Adverse Reactions Associated with Discontinuation of Treatment in Short-Term generic 0.5 mg dutas with mastercard, Placebo-Controlled TrialsDepression: Overall safe 0.5 mg dutas, discontinuations due to adverse reactions were 12 cheap 0.5 mg dutas with visa. Mania: Overall order dutas 0.5 mg without prescription, discontinuations due to adverse reactions were 5. Schizophrenia: Overall, there was little difference in the incidence of discontinuation due to adverse reactions (4% for SEROQUEL vs. However, discontinuations due to somnolence and hypotension were considered to be drug related: [see WARNINGS and PRECAUTIONS ]The prescriber should be aware that the figures in the tables and tabulations cannot be used to predict the incidence of side effects in the course of usual medical practice where patient characteristics and other factors differ from those that prevailed in the clinical trials. Similarly, the cited frequencies cannot be compared with figures obtained from other clinical investigations involving different treatments, uses, and investigators. The cited figures, however, do provide the prescribing physician with some basis for estimating the relative contribution of drug and nondrug factors to the side effect incidence in the population studied. Table 2 enumerates the incidence, rounded to the nearest percent, of treatment-emergent adverse reactions that occurred during acute therapy of schizophrenia (up to 6 weeks) and bipolar mania (up to 12 weeks) in 1% or more of patients treated with SEROQUEL (doses ranging from 75 to 800 mg/day) where the incidence in patients treated with SEROQUEL was greater than the incidence in placebo-treated patients. Treatment-Emergent Adverse Reaction Incidence in 3- to 12-Week Placebo-Controlled Clinical Trials for the Treatment of Schizophrenia and Bipolar Mania (monotherapy)Gamma Glutamyl Transpeptidase Increased1Reactions for which the SEROQUEL incidence was equal to or less than placebo are not listed in the table, but included the following: accidental injury, akathisia, chest pain, cough increased, depression, diarrhea, extrapyramidal syndrome, hostility, hypertension, hypertonia, hypotension, increased appetite, infection, insomnia, leukopenia, malaise, nausea, nervousness, paresthesia, peripheral edema, sweating, tremor, and weight loss. In these studies, the most commonly observed adverse reactions associated with the use of SEROQUEL (incidence of 5% or greater) and observed at a rate on SEROQUEL at least twice that of placebo were somnolence (18%), dizziness (11%), dry mouth (9%), constipation (8%), SGPT increased (5%), weight gain (5%), and dyspepsia (5%). Table 3 enumerates the incidence, rounded to the nearest percent, of treatment-emergent adverse reactions that occurred during therapy (up to 3-weeks) of acute mania in 5% or more of patients treated with SEROQUEL (doses ranging from 100 to 800 mg/day) used as adjunct therapy to lithium and divalproex where the incidence in patients treated with SEROQUEL was greater than the incidence in placebo-treated patients. Treatment-Emergent Adverse Reaction Incidence in 3-Week Placebo-Controlled Clinical Trials for the Treatment of Bipolar Mania (Adjunct Therapy)1Reactions for which the SEROQUEL incidence was equal to or less than placebo are not listed in the table, but included the following: akathisia, diarrhea, insomnia, and nausea. In these studies, the most commonly observed adverse reactions associated with the use of SEROQUEL (incidence of 5% or greater) and observed at a rate on SEROQUEL at least twice that of placebo were somnolence (34%), dry mouth (19%), asthenia (10%), constipation (10%), abdominal pain (7%), postural hypotension (7%), pharyngitis (6%), and weight gain (6%). Table 4 enumerates the incidence, rounded to the nearest percent, of treatment-emergent adverse reactions that occurred during therapy (up to 8-weeks) of bipolar depression in 5% or more of patients treated with SEROQUEL (doses of 300 and 600 mg/day) where the incidence in patients treated with SEROQUEL was greater than the incidence in placebo-treated patients. Treatment-Emergent Adverse Reaction Incidence in 8-Week Placebo-Controlled Clinical Trials for the Treatment of Bipolar Depression1General Disorders and Administrative Site Conditions1Events for which the SEROQUEL incidence was equal to or less than placebo are not listed in the table, but included the following: nausea, upper respiratory tract infection, and headache. In these studies, the most commonly observed adverse reactions associated with the use of SEROQUEL (incidence of 5% or greater) and observed at a rate on SEROQUEL at least twice that of placebo were dry mouth (44%), sedation (30%), somnolence (28%), dizziness (18%), constipation (10%), lethargy (5%), and nasal congestion (5%). Explorations for interactions on the basis of gender, age, and race did not reveal any clinically meaningful differences in the adverse reaction occurrence on the basis of these demographic factors. Dose Dependency of Adverse Reactions in Short-Term, Placebo-Controlled TrialsDose-related Adverse Reactions: Spontaneously elicited adverse reaction data from a study of schizophrenia comparing five fixed doses of SEROQUEL (75 mg, 150 mg, 300 mg, 600 mg, and 750 mg/day) to placebo were explored for dose-relatedness of adverse reactions. Logistic regression analyses revealed a positive dose response (p < 0. Class Effect: Symptoms of dystonia, prolonged abnormal contractions of muscle groups, may occur in susceptible individuals during the first few days of treatment. Dystonic symptoms include: spasm of the neck muscles, sometimes progressing to tightness of the throat, swallowing difficulty, difficulty breathing, and/or protrusion of the tongue. While these symptoms can occur at low doses, they occur more frequently and with greater severity with high potency and at higher doses of first generation antipsychotic drugs. An elevated risk of acute dystonia is observed in males and younger age groups. Data from one 6-week clinical trial of schizophrenia comparing five fixed doses of SEROQUEL (75, 150, 300, 600, 750 mg/day) provided evidence for the lack of treatment-emergent extrapyramidal symptoms (EPS) and dose-relatedness for EPS associated with SEROQUEL treatment. Three methods were used to measure EPS: (1) Simpson-Angus total score (mean change from baseline) which evaluates Parkinsonism and akathisia, (2) incidence of spontaneous complaints of EPS (akathisia, akinesia, cogwheel rigidity, extrapyramidal syndrome, hypertonia, hypokinesia, neck rigidity, and tremor), and (3) use of anticholinergic medications to treat emergent EPS. Anticholinergic medicationsIn six additional placebo-controlled clinical trials (3 in acute mania and 3 in schizophrenia) using variable doses of SEROQUEL, there were no differences between the SEROQUEL and placebo treatment groups in the incidence of EPS, as assessed by Simpson-Angus total scores, spontaneous complaints of EPS and the use of concomitant anticholinergic medications to treat EPS. In two placebo-controlled clinical trials for the treatment of bipolar depression using 300 mg and 600 mg of SEROQUEL, the incidence of adverse reactions potentially related to EPS was 12% in both dose groups and 6% in the placebo group. In these studies, the incidence of the individual adverse reactions (eg, akathisia, extrapyramidal disorder, tremor, dyskinesia, dystonia, restlessness, muscle contractions involuntary, psychomotor hyperactivity and muscle rigidity) were generally low and did not exceed 4% in any treatment group. The 3 treatment groups were similar in mean change in SAS total score and BARS Global Assessment score at the end of treatment. The use of concomitant anticholinergic medications was infrequent and similar across the three treatment groups. In schizophrenia trials the proportions of patients meeting a weight gain criterion of ?-U 7% of body weight were compared in a pool of four 3- to 6-week placebo-controlled clinical trials, revealing a statistically significantly greater incidence of weight gain for SEROQUEL (23%) compared to placebo (6%). In mania monotherapy trials the proportions of patients meeting the same weight gain criterion were 21% compared to 7% for placebo and in mania adjunct therapy trials the proportion of patients meeting the same weight criterion were 13% compared to 4% for placebo. In bipolar depression trials, the proportions of patients meeting the same weight gain criterion were 8% compared to 2% for placebo. An assessment of the premarketing experience for SEROQUEL suggested that it is associated with asymptomatic increases in SGPT and increases in both total cholesterol and triglycerides In post-marketing clinical trials, elevations in total cholesterol (predominantly LDL cholesterol) have been observed. In placebo controlled monotherapy clinical trials involving 3368 patients on SEROQUEL and 1515 on placebo, the incidence of at least one occurrence of neutrophil count < 1. Patient with pre-existent low WBC or a history of drug induced luekopenia / neutropenia should have their complete blood count (CBC) monitored frequently during the first few months of therapy and should discontinue SEROQUEL at the first sign of a decline in WBC in absence of other causative factors. In short-term (12 weeks duration or less) placebo-controlled clinical trials (3342 patients treated with SEROQUEL and 1490 treated with placebo), the percent of patients who had a fasting blood glucose ?-U126 mg/dl or a non fasting blood glucose ?-U200 mg/dl was 3. In a 24 week trial (active-controlled, 115 patients treated with SEROQUEL) designed to evaluate glycemic status with oral glucose tolerance testing of all patients, at week 24 the incidence of a treatment-emergent post-glucose challenge glucose level ?-U200 mg/dl was 1. Between-group comparisons for pooled placebo-controlled trials revealed no statistically significant SEROQUEL/placebo differences in the proportions of patients experiencing potentially important changes in ECG parameters, including QT, QTc, and PR intervals. However, the proportions of patients meeting the criteria for tachycardia were compared in four 3- to 6-week placebo-controlled clinical trials for the treatment of schizophrenia revealing a 1% (4/399) incidence for SEROQUEL compared to 0. In acute (monotherapy) bipolar mania trials the proportions of patients meeting the criteria for tachycardia was 0. In acute bipolar mania (adjunct) trials the proportions of patients meeting the same criteria was 0. In bipolar depression trials, no patients had heart rate increases to > 120 beats per minute. SEROQUEL use was associated with a mean increase in heart rate, assessed by ECG, of 7 beats per minute compared to a mean increase of 1 beat per minute among placebo patients. Following is a list of COSTART terms that reflect treatment-emergent adverse reactions as defined in the introduction to the ADVERSE REACTIONS section reported by patients treated with SEROQUEL at multiple doses 75 mg/day during any phase of a trial within the premarketing database of approximately 2200 patients treated for schizophrenia. All reported reactions are included except those already listed in the tables or elsewhere in labeling, those reactions for which a drug cause was remote, and those reaction terms which were so general as to be uninformative. It is important to emphasize that, although the reactions reported occurred during treatment with SEROQUEL, they were not necessarily caused by it. Reactions are further categorized by body system and listed in order of decreasing frequency according to the following definitions: frequent adverse reactions are those occurring in at least 1/100 patients (only those not already listed in the tabulated results from placebo-controlled trials appear in this listing); infrequent adverse reactions are those occurring in 1/100 to 1/1000 patients; rare reactions are those occurring in fewer than 1/1000 patients. Nervous System: Frequent: hypertonia, dysarthria; Infrequent: abnormal dreams, dyskinesia, thinking abnormal, tardive dyskinesia, vertigo, involuntary movements, confusion, amnesia, psychosis, hallucinations, hyperkinesia, libido increased*, urinary retention, incoordination, paranoid reaction, abnormal gait, myoclonus, delusions, manic reaction, apathy, ataxia, depersonalization, stupor, bruxism, catatonic reaction, hemiplegia; Rare: aphasia, buccoglossal syndrome, choreoathetosis, delirium, emotional lability, euphoria, libido decreased*, neuralgia, stuttering, subdural hematoma. Body as a Whole: Frequent: flu syndrome; Infrequent: neck pain, pelvic pain*, suicide attempt, malaise, photosensitivity reaction, chills, face edema, moniliasis; Rare:abdomen enlarged.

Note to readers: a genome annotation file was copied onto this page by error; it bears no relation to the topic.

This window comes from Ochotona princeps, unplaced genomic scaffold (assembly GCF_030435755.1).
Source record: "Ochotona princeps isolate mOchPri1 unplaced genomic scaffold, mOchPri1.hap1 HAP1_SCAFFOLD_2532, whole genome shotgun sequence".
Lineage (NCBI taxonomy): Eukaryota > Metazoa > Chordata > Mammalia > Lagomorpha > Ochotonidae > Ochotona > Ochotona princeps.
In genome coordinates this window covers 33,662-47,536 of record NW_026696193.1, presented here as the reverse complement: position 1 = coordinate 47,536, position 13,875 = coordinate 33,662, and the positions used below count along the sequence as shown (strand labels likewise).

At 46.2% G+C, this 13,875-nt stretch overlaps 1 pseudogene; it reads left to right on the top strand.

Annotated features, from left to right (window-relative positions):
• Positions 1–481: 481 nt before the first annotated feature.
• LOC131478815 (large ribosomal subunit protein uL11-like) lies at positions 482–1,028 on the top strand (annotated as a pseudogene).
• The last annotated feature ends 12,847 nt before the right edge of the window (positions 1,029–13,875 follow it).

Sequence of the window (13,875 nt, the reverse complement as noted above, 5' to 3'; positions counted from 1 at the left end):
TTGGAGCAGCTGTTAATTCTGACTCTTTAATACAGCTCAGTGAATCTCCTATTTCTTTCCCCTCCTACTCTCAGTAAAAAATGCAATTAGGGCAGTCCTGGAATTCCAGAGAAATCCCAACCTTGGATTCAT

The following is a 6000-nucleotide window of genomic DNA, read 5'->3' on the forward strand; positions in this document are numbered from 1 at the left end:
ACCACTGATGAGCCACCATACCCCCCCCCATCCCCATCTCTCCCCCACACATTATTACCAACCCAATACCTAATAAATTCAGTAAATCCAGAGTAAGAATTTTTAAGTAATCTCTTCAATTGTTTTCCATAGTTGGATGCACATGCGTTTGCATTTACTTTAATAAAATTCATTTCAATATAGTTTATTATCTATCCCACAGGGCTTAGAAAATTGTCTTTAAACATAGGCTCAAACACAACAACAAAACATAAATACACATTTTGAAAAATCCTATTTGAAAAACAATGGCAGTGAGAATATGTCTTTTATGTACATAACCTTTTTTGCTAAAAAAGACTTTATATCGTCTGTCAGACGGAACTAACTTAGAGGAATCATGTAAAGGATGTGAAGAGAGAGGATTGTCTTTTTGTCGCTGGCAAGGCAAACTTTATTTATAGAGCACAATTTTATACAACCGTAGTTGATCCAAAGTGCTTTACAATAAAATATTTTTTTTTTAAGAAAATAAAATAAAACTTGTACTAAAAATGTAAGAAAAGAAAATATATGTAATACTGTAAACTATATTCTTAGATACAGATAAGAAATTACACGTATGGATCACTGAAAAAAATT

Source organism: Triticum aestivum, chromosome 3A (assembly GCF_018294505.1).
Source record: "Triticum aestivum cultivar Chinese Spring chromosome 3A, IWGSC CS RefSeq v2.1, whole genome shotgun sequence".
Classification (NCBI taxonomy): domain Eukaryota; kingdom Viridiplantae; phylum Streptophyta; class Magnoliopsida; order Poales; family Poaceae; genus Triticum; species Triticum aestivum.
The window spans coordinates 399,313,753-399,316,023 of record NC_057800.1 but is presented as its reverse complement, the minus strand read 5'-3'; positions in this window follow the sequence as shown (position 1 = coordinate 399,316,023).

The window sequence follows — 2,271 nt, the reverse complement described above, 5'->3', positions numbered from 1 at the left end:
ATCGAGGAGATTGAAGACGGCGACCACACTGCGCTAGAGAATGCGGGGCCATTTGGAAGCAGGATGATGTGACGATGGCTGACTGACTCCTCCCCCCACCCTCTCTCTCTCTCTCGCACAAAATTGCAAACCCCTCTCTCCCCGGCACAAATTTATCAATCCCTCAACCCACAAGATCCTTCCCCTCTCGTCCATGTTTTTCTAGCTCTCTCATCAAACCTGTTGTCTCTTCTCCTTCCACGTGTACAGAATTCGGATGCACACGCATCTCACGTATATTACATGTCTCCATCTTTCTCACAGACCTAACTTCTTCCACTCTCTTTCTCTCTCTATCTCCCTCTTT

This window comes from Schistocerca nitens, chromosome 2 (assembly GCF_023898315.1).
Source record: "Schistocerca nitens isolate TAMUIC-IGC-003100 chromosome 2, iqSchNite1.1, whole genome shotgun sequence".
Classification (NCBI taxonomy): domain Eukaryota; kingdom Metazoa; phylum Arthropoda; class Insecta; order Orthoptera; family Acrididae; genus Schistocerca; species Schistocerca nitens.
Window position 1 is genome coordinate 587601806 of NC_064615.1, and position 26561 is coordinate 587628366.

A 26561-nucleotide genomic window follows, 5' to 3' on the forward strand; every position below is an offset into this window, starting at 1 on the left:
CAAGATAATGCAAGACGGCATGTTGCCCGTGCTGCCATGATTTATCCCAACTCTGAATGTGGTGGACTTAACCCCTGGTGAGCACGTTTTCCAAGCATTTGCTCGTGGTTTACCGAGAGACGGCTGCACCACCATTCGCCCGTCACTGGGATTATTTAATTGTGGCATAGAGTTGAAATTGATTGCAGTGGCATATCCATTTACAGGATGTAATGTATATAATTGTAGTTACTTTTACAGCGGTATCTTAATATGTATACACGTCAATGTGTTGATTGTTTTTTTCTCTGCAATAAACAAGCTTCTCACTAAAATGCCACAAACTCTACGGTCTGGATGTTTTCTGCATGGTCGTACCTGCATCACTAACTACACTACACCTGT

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Sitagliptin is present in Janumet tablets in the form of sitagliptin phosphate monohydrate safe dutas 0.5 mg. Sitagliptin phosphate monohydrate is described chemically as 7 - [(3R) - 3 - amino - 1 - oxo - 4 - (2 generic dutas 0.5mg amex,4 cheap 0.5 mg dutas amex,5 - trifluorophenyl)butyl] - 5 0.5mg dutas with visa,6,7,8 - tetrahydro - 3 - (trifluoromethyl) - 1,2,4 - triazolo[4,3 - a]pyrazine phosphate (1:1) monohydrate with an empirical formula of CO and a molecular weight of 523. The structural formula is:Sitagliptin phosphate monohydrate is a white to off-white, crystalline, non-hygroscopic powder. It is soluble in water and N,N-dimethyl formamide; slightly soluble in methanol; very slightly soluble in ethanol, acetone, and acetonitrile; and insoluble in isopropanol and isopropyl acetate. Metformin hydrochloride (N,N-dimethylimidodicarbonimidic diamide hydrochloride) is not chemically or pharmacologically related to any other classes of oral antihyperglycemic agents. Metformin hydrochloride is a white to off-white crystalline compound with a molecular formula of C-HCl and a molecular weight of 165. Metformin hydrochloride is freely soluble in water and is practically insoluble in acetone, ether, and chloroform. The pH of a 1% aqueous solution of metformin hydrochloride is 6. The structural formula is as shown:Janumet is available for oral administration as tablets containing 64. Each film-coated tablet of Janumet contains the following inactive ingredients: microcrystalline cellulose, polyvinylpyrrolidone, sodium lauryl sulfate, and sodium stearyl fumarate. In addition, the film coating contains the following inactive ingredients: polyvinyl alcohol, polyethylene glycol, talc, titanium dioxide, red iron oxide, and black iron oxide. Janumet combines two antihyperglycemic agents with complementary mechanisms of action to improve glycemic control in patients with type 2 diabetes: sitagliptin, a dipeptidyl peptidase-4 (DPP-4) inhibitor, and metformin hydrochloride, a member of the biguanide class. Sitagliptin is a DPP-4 inhibitor, which is believed to exert its actions in patients with type 2 diabetes by slowing the inactivation of incretin hormones. Concentrations of the active intact hormones are increased by sitagliptin, thereby increasing and prolonging the action of these hormones. Incretin hormones, including glucagon-like peptide-1 (GLP-1) and glucose-dependent insulinotropic polypeptide (GIP), are released by the intestine throughout the day, and levels are increased in response to a meal. These hormones are rapidly inactivated by the enzyme DPP-4. The incretins are part of an endogenous system involved in the physiologic regulation of glucose homeostasis. When blood glucose concentrations are normal or elevated, GLP-1 and GIP increase insulin synthesis and release from pancreatic beta cells by intracellular signaling pathways involving cyclic AMP. GLP-1 also lowers glucagon secretion from pancreatic alpha cells, leading to reduced hepatic glucose production. By increasing and prolonging active incretin levels, sitagliptin increases insulin release and decreases glucagon levels in the circulation in a glucose-dependent manner. Sitagliptin demonstrates selectivity for DPP-4 and does not inhibit DPP-8 or DPP-9 activity in vitro at concentrations approximating those from therapeutic doses. Metformin is an antihyperglycemic agent which improves glucose tolerance in patients with type 2 diabetes, lowering both basal and postprandial plasma glucose. Its pharmacologic mechanisms of action are different from other classes of oral antihyperglycemic agents. Metformin decreases hepatic glucose production, decreases intestinal absorption of glucose, and improves insulin sensitivity by increasing peripheral glucose uptake and utilization. Unlike sulfonylureas, metformin does not produce hypoglycemia in either patients with type 2 diabetes or normal subjects (except in special circumstances [see Warnings and Precautions ]) and does not cause hyperinsulinemia. With metformin therapy, insulin secretion remains unchanged while fasting insulin levels and day-long plasma insulin response may actually decrease. In patients with type 2 diabetes, administration of sitagliptin led to inhibition of DPP-4 enzyme activity for a 24-hour period. After an oral glucose load or a meal, this DPP-4 inhibition resulted in a 2- to 3-fold increase in circulating levels of active GLP-1 and GIP, decreased glucagon concentrations, and increased responsiveness of insulin release to glucose, resulting in higher C-peptide and insulin concentrations. The rise in insulin with the decrease in glucagon was associated with lower fasting glucose concentrations and reduced glucose excursion following an oral glucose load or a meal. Sitagliptin and Metformin hydrochloride Co-administrationIn a two-day study in healthy subjects, sitagliptin alone increased active GLP-1 concentrations, whereas metformin alone increased active and total GLP-1 concentrations to similar extents. Co-administration of sitagliptin and metformin had an additive effect on active GLP-1 concentrations. Sitagliptin, but not metformin, increased active GIP concentrations. It is unclear what these findings mean for changes in glycemic control in patients with type 2 diabetes. In studies with healthy subjects, sitagliptin did not lower blood glucose or cause hypoglycemia. Cardiac ElectrophysiologyIn a randomized, placebo-controlled crossover study, 79 healthy subjects were administered a single oral dose of sitagliptin 100 mg, sitagliptin 800 mg (8 times the recommended dose), and placebo. At the recommended dose of 100 mg, there was no effect on the QTc interval obtained at the peak plasma concentration, or at any other time during the study. Following the 800-mg dose, the maximum increase in the placebo-corrected mean change in QTc from baseline at 3 hours postdose was 8. This increase is not considered to be clinically significant. At the 800-mg dose, peak sitagliptin plasma concentrations were approximately 11 times higher than the peak concentrations following a 100-mg dose. In patients with type 2 diabetes administered sitagliptin 100 mg (N=81) or sitagliptin 200 mg (N=63) daily, there were no meaningful changes in QTc interval based on ECG data obtained at the time of expected peak plasma concentration. The results of a bioequivalence study in healthy subjects demonstrated that the Janumet (sitagliptin/metformin HCl) 50 mg/500 mg and 50 mg/1000 mg combination tablets are bioequivalent to co-administration of corresponding doses of sitagliptin (JANUVIA) and metformin hydrochloride as individual tablets. The absolute bioavailability of sitagliptin is approximately 87%. Co-administration of a high-fat meal with sitagliptin had no effect on the pharmacokinetics of sitagliptin. The absolute bioavailability of a metformin hydrochloride 500-mg tablet given under fasting conditions is approximately 50-60%. Studies using single oral doses of metformin hydrochloride tablets 500 mg to 1500 mg, and 850 mg to 2550 mg, indicate that there is a lack of dose proportionality with increasing doses, which is due to decreased absorption rather than an alteration in elimination. Food decreases the extent of and slightly delays the absorption of metformin, as shown by approximately a 40% lower mean peak plasma concentration (C), a 25% lower area under the plasma concentration versus time curve (AUC), and a 35-minute prolongation of time to peak plasma concentration (T) following administration of a single 850-mg tablet of metformin with food, compared to the same tablet strength administered fasting. The clinical relevance of these decreases is unknown. The mean volume of distribution at steady state following a single 100-mg intravenous dose of sitagliptin to healthy subjects is approximately 198 liters.